A link along the Davis Trail
The plantations of the Hamiltons, Osbornes and Thomsons were also visited. When Dr. William P. Thomson received word that Union soldiers were looting just north of his plantation, he sent his personal servant out to bury the family’s silver. Upon returning, the servant and his master attempted to hide under the house. Doctor Thomson being a small man and was able to get into the lowest point, but the servant had to be content with a shorter crawl. When the troops arrived, they discovered the quaking black man and forced him to go with them. Years later he was seen in Winston-Salem, North Carolina where his captors had abandoned him.
Along the Jefferson Davis Trail – J.L. West, Part II
“An antebellum piece of history being cherished and saved by a remarkable man. An African American History site…”
City Directories and History: One of Chester’s least recognized historic homes is the Osborne, originally spelled Osborn, home near Lockhart, S.C. overlooking the
Broad River and the Town of Lockhart on its west bank. The Osborne house with its elaborate barge-board scrolled trimming was highly indicative of the simple one story cottage style being constructed in the region by small planters. It was economical, attractive and often raised on a stone foundation. One local publication states, this house was constructed in circa 1853 with timbers sawn at an upright saw mill (water powered sash mill), located upriver at what is commonly known as the Ninety Nine islands location of York County, S.C. The source states that the lumber was transported by river barge down the Broad River to a mill owned by the Osborne’s and later to the house site. [CRPC] See further “corrected” information below. [The information via having hauled the timbers from 99 Island is suspect.]
Amos Osborne came here from Massachusetts for his health. At Charleston, S. C. he met a Mr. McCoullie and came home with him. Later he married his daughter. He was a mill right by trade and built a corn and wheat grinding mill on Broad River near Lockhart, S. C. He lived to be a very old man. He had four sons, namely Wade, Allison, Wright and Doctor Osborn. He is buried in Bullock Creek cemetery.
Wade Osborne’s home was one of love and friendship. His home was always open to his friends, he was one of the best Postmasters in west Chester. He was upright and honest, living true to his friends. I served with him as School Trustee for more than twenty years and our relations as Trustee was as pleasant as could be. He served four years in the Confederate War in Hampton or Butler Cavalry. Was a true soldier and lived to a good old age and his body rests in the Bullock Creek Cemetery to await the last trumpet… Courtesy of the Chester District Gen. Society Magazine – Jean Nichols, Pres. and Publisher
This is an excellent example of how the Broad River was commonly utilized as a corridor for transporting timbers and other materials both up and down the river on large barges. Barge traffic was commonly used to transport cotton and other agricultural products to Columbia or beyond. Finished goods were purchased for the agricultural community and brought by barge up the Broad River for a fee. These barges easily floated down the river and using slave labor in most cases, the barge owners had the barge polled back up the river with the goods ordered from Columbia’s shops and factories.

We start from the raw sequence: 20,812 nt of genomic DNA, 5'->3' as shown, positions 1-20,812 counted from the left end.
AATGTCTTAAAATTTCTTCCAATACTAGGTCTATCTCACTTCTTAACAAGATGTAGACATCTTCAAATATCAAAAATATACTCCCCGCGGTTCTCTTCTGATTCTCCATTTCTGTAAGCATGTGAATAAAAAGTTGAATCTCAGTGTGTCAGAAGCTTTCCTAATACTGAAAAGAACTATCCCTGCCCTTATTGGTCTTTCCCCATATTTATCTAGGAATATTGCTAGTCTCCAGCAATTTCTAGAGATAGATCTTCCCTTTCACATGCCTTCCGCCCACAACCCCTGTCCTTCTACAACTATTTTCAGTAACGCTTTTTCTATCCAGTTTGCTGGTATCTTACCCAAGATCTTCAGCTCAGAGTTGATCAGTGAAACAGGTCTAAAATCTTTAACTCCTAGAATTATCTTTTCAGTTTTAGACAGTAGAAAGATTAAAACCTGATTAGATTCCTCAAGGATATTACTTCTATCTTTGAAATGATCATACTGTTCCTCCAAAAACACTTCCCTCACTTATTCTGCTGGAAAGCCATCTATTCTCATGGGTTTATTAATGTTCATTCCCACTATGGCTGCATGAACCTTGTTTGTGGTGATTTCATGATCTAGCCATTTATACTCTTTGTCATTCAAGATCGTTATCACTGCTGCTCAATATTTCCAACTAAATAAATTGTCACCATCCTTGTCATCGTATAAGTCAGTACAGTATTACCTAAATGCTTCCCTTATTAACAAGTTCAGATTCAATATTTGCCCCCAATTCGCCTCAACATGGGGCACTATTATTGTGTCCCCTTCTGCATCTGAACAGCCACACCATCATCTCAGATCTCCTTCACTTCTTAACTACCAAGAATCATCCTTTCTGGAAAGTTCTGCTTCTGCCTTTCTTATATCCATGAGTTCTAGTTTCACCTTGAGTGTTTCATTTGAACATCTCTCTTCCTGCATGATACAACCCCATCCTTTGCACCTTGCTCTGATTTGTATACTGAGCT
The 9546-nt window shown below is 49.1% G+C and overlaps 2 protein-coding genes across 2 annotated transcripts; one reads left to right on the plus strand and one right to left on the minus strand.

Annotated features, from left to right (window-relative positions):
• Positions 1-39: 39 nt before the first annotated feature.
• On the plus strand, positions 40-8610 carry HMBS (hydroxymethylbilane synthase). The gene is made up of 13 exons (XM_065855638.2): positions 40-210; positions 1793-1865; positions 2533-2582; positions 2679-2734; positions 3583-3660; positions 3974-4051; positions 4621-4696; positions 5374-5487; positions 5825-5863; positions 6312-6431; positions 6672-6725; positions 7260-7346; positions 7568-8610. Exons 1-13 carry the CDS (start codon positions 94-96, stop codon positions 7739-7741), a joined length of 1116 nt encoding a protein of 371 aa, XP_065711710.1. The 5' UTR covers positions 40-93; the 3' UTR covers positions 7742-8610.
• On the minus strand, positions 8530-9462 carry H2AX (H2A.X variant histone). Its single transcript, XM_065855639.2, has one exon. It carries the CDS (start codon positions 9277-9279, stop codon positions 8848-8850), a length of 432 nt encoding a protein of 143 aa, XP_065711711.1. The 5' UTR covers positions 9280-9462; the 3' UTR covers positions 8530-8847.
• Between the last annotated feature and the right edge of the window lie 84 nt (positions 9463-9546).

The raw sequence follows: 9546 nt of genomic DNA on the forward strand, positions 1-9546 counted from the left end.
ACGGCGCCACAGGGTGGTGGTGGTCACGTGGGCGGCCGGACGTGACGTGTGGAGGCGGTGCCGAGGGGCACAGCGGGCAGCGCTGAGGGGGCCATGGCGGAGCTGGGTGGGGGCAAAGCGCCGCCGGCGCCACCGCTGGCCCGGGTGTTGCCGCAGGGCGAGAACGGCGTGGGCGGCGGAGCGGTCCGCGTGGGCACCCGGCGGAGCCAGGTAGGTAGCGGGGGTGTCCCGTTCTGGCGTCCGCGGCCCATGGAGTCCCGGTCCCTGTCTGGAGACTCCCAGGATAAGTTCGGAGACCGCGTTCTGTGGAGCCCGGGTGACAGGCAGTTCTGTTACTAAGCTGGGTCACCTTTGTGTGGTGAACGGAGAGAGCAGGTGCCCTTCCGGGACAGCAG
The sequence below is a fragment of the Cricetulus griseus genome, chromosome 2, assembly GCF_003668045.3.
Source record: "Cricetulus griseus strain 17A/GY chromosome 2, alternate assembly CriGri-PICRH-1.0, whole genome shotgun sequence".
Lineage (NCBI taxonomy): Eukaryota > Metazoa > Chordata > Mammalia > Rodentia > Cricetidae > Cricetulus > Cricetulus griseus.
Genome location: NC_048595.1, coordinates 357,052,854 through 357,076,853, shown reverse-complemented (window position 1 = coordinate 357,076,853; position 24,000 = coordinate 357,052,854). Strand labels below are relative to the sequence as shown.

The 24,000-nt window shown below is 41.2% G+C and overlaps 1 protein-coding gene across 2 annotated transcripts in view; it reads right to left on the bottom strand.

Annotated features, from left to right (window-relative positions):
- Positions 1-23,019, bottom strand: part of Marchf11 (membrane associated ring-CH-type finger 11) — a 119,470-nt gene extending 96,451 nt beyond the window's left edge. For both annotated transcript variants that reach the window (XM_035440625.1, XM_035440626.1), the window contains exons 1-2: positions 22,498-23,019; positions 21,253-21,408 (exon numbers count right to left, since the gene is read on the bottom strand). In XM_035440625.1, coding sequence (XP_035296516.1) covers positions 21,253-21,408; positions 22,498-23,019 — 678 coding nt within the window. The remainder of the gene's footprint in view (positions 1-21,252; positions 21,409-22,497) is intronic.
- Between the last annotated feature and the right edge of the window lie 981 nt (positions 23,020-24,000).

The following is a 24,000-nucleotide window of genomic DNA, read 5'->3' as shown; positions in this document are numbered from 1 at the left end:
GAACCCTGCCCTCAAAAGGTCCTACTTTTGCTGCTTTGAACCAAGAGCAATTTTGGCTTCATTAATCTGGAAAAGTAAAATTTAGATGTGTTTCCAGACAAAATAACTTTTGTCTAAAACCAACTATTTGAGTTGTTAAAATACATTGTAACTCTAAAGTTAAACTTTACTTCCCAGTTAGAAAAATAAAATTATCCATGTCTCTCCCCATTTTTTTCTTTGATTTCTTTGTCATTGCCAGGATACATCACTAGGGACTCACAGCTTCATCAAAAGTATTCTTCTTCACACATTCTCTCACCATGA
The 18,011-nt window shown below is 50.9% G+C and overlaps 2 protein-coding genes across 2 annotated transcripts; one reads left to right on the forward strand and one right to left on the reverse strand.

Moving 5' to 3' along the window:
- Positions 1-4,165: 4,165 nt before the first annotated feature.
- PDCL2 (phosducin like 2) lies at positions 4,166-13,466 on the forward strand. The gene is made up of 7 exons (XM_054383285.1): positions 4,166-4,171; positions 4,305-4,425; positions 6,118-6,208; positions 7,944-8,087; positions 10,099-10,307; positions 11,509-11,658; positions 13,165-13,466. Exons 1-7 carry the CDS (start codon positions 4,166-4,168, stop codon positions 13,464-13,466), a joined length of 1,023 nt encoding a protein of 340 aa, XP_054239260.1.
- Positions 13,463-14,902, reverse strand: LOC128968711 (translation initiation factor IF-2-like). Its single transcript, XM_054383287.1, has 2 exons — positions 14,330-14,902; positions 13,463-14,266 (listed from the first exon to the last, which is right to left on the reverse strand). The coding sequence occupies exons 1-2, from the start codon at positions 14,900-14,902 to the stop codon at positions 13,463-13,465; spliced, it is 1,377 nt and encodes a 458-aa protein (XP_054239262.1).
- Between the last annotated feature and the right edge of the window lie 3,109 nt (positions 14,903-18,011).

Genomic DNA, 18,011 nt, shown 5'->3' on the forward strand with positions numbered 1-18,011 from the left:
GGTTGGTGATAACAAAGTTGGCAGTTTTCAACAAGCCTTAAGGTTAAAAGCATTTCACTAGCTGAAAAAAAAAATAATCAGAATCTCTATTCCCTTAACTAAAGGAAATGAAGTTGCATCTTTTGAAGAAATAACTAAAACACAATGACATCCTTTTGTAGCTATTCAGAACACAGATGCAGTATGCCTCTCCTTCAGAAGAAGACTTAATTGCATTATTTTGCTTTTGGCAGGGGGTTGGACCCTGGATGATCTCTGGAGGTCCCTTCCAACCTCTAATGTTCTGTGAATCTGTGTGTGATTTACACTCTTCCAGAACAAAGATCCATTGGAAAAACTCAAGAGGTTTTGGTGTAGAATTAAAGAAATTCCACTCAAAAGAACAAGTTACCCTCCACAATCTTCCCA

The 2014 owner of the Osborne – Dickson house, acquired it from the family in 2001, after the death of the last Osborne family member to be living in the history home. The area where the home stands was known as the Cabal Community and mail was delivered along a broad stretch of river property both in Chester and York Counties to the Cabal Post Office. Lockhart in Union County, is directly across the river from the Osborne home, and historically had an important connection to the family. It was on the Amox or Amos Wright Osborne property along the Broad River that according to historian and owner, Billy J. Powell, the Osborne family erected both a water powered grist and saw mill. The grist mill operated at the time of the American Revolution [local tradition – however information suggests the Osborne family didn’t relocate to Chester until 1819], and was regularly visited by the British. The family had moved from Fitchburg, Massachusetts to the area to go into both the quarry business and the grist mill operation. Presumably, the materials for constructing the mill race, foundations, etc., for the mill all were quarried from their own stone site and constructed by the family. In the 1840’s the mill was partly damaged by a storm and high waters on the Broad River and was therefore expanded and updated. Mr. B.J. Powell, the local Cabal Community historian, has stated that Amos Wright Osborne often visited Fitchburg, Mass. to take possession of funds generated by the family’s long running sash business.
It was on the banks of the Osborne Mill site that the Lockhart Textile mill began the construction of the dam at Lockhart, S.C., and the subsequent construction of the water powered mill that stood on the west bank on the Broad River for decades.
By the 1852-53 period the Osborne family moved from what was their log house on the river, up the hill, to a new house of outstanding quality. The family maintains the materials, including the stone foundations were all cut and quarried from the Osborne property and that the family constructed the house that now stands on Cabal Road. Sons, Wade and Ellison Osborne were most likely the carpenter contractors who executed the construction. They are also credited
with the construction of the Cassell’s or Castle’s home, also in the Cabal community. Amos W. Osborne also signed his name to the beautiful tombstone of his daughter, at Bullock’s Creek Pres. Church Cemetery- the only documented example of his work as an engraver.